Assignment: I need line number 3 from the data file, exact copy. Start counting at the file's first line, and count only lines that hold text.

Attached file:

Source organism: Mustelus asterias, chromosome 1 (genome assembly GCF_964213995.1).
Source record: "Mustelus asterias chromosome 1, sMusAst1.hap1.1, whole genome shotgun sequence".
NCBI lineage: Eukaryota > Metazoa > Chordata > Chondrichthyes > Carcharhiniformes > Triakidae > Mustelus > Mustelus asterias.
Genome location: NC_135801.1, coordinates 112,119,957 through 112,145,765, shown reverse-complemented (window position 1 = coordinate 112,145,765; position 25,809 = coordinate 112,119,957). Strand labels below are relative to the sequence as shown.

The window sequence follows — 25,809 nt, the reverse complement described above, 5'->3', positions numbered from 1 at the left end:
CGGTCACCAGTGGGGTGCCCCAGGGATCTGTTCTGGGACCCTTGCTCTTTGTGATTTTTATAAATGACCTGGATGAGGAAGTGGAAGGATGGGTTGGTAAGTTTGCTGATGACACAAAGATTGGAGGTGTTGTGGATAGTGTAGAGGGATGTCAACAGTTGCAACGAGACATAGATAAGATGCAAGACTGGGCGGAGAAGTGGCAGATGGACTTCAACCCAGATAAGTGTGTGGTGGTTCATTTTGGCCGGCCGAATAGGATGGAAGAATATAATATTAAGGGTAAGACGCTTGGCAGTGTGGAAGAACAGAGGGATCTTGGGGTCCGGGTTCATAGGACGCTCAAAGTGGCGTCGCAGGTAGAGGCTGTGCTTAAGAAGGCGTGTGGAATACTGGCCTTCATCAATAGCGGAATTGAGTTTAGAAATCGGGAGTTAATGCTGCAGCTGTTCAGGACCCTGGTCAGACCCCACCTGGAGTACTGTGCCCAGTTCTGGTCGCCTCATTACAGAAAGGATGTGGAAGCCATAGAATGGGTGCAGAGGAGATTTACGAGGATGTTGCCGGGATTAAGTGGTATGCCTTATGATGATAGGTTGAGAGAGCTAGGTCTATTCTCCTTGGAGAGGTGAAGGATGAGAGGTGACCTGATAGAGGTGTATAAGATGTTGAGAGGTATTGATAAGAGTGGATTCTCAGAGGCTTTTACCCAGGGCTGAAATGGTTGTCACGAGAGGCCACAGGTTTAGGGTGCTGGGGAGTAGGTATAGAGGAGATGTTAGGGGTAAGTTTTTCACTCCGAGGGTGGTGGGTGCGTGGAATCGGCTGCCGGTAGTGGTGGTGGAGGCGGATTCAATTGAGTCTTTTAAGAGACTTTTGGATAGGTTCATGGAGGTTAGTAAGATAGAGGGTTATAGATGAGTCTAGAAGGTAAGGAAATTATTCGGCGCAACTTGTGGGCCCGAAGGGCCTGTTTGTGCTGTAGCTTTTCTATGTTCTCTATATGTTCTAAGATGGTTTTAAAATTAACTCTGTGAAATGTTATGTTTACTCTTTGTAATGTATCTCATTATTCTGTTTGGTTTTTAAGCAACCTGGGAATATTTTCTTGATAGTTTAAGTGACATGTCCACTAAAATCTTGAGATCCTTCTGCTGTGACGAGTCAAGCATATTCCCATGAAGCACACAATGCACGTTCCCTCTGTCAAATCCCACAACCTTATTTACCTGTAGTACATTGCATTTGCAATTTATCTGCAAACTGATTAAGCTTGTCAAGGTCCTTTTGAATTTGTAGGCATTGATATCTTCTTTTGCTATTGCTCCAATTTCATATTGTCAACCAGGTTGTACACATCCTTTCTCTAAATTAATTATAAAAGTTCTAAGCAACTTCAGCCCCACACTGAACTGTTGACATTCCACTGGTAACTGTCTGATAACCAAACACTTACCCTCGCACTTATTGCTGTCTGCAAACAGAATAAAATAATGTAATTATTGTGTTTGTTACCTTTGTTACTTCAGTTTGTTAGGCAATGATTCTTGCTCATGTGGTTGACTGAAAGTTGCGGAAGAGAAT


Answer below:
NCBI lineage: Eukaryota > Metazoa > Chordata > Chondrichthyes > Carcharhiniformes > Triakidae > Mustelus > Mustelus asterias.